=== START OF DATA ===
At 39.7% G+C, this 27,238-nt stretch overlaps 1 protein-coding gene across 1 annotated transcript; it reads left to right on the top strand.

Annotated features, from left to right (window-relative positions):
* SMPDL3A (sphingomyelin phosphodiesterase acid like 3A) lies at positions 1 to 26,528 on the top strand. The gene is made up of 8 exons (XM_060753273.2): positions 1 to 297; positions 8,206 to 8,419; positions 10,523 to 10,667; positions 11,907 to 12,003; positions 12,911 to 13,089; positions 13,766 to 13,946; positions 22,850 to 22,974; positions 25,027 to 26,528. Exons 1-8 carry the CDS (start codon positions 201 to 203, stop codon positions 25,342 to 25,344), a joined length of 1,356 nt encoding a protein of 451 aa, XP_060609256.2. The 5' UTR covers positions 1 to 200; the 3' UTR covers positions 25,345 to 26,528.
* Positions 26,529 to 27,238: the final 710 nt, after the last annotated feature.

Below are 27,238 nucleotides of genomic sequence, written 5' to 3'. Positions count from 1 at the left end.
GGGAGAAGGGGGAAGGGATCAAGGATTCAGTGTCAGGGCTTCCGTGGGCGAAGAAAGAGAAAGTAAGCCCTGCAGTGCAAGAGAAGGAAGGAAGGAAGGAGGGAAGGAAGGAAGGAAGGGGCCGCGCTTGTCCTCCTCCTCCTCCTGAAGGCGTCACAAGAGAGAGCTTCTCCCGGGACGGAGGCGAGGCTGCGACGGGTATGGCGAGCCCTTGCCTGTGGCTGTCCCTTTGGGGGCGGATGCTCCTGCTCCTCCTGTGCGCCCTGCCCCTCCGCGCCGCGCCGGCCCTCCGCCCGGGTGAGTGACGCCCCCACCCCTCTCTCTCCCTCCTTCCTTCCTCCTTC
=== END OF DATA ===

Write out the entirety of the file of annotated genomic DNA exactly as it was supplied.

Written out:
At 39.7% G+C, this 27,238-nt stretch overlaps 1 protein-coding gene across 1 annotated transcript; it reads left to right on the top strand.

Annotated features, from left to right (window-relative positions):
* SMPDL3A (sphingomyelin phosphodiesterase acid like 3A) lies at positions 1 to 26,528 on the top strand. The gene is made up of 8 exons (XM_060753273.2): positions 1 to 297; positions 8,206 to 8,419; positions 10,523 to 10,667; positions 11,907 to 12,003; positions 12,911 to 13,089; positions 13,766 to 13,946; positions 22,850 to 22,974; positions 25,027 to 26,528. Exons 1-8 carry the CDS (start codon positions 201 to 203, stop codon positions 25,342 to 25,344), a joined length of 1,356 nt encoding a protein of 451 aa, XP_060609256.2. The 5' UTR covers positions 1 to 200; the 3' UTR covers positions 25,345 to 26,528.
* Positions 26,529 to 27,238: the final 710 nt, after the last annotated feature.

Below are 27,238 nucleotides of genomic sequence, written 5' to 3'. Positions count from 1 at the left end.
GGGAGAAGGGGGAAGGGATCAAGGATTCAGTGTCAGGGCTTCCGTGGGCGAAGAAAGAGAAAGTAAGCCCTGCAGTGCAAGAGAAGGAAGGAAGGAAGGAGGGAAGGAAGGAAGGAAGGGGCCGCGCTTGTCCTCCTCCTCCTCCTGAAGGCGTCACAAGAGAGAGCTTCTCCCGGGACGGAGGCGAGGCTGCGACGGGTATGGCGAGCCCTTGCCTGTGGCTGTCCCTTTGGGGGCGGATGCTCCTGCTCCTCCTGTGCGCCCTGCCCCTCCGCGCCGCGCCGGCCCTCCGCCCGGGTGAGTGACGCCCCCACCCCTCTCTCTCCCTCCTTCCTTCCTCCTTC